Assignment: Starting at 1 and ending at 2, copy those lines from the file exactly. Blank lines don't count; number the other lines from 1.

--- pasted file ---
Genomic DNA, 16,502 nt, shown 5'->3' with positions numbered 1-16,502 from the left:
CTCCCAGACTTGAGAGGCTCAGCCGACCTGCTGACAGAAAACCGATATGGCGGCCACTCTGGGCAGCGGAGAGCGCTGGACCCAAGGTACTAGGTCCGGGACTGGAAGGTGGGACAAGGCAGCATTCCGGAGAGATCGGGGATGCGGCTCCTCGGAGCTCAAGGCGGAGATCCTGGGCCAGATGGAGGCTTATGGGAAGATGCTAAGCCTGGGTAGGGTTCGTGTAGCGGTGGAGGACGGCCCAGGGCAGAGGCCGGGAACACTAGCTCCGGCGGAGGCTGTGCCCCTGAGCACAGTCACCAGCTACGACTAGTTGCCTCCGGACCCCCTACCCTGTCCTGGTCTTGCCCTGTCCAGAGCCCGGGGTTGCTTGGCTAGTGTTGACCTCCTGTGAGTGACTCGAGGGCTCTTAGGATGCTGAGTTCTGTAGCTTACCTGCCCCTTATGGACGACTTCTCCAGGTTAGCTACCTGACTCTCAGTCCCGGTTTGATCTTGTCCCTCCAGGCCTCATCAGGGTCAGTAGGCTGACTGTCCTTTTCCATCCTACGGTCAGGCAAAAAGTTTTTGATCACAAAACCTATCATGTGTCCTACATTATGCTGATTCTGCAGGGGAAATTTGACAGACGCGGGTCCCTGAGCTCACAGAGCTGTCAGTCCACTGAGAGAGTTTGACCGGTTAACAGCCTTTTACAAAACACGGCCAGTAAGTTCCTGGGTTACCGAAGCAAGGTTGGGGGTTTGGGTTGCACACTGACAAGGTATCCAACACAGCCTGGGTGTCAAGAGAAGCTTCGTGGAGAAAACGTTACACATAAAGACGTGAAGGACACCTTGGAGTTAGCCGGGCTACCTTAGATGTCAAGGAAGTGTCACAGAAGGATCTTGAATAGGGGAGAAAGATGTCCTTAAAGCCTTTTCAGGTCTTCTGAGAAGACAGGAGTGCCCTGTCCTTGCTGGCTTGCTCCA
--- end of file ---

Genomic DNA, 16,502 nt, shown 5'->3' with positions numbered 1-16,502 from the left:
CTCCCAGACTTGAGAGGCTCAGCCGACCTGCTGACAGAAAACCGATATGGCGGCCACTCTGGGCAGCGGAGAGCGCTGGACCCAAGGTACTAGGTCCGGGACTGGAAGGTGGGACAAGGCAGCATTCCGGAGAGATCGGGGATGCGGCTCCTCGGAGCTCAAGGCGGAGATCCTGGGCCAGATGGAGGCTTATGGGAAGATGCTAAGCCTGGGTAGGGTTCGTGTAGCGGTGGAGGACGGCCCAGGGCAGAGGCCGGGAACACTAGCTCCGGCGGAGGCTGTGCCCCTGAGCACAGTCACCAGCTACGACTAGTTGCCTCCGGACCCCCTACCCTGTCCTGGTCTTGCCCTGTCCAGAGCCCGGGGTTGCTTGGCTAGTGTTGACCTCCTGTGAGTGACTCGAGGGCTCTTAGGATGCTGAGTTCTGTAGCTTACCTGCCCCTTATGGACGACTTCTCCAGGTTAGCTACCTGACTCTCAGTCCCGGTTTGATCTTGTCCCTCCAGGCCTCATCAGGGTCAGTAGGCTGACTGTCCTTTTCCATCCTACGGTCAGGCAAAAAGTTTTTGATCACAAAACCTATCATGTGTCCTACATTATGCTGATTCTGCAGGGGAAATTTGACAGACGCGGGTCCCTGAGCTCACAGAGCTGTCAGTCCACTGAGAGAGTTTGACCGGTTAACAGCCTTTTACAAAACACGGCCAGTAAGTTCCTGGGTTACCGAAGCAAGGTTGGGGGTTTGGGTTGCACACTGACAAGGTATCCAACACAGCCTGGGTGTCAAGAGAAGCTTCGTGGAGAAAACGTTACACATAAAGACGTGAAGGACACCTTGGAGTTAGCCGGGCTACCTTAGATGTCAAGGAAGTGTCACAGAAGGATCTTGAATAGGGGAGAAAGATGTCCTTAAAGCCTTTTCAGGTCTTCTGAGAAGACAGGAGTGCCCTGTCCTTGCTGGCTTGCTCCA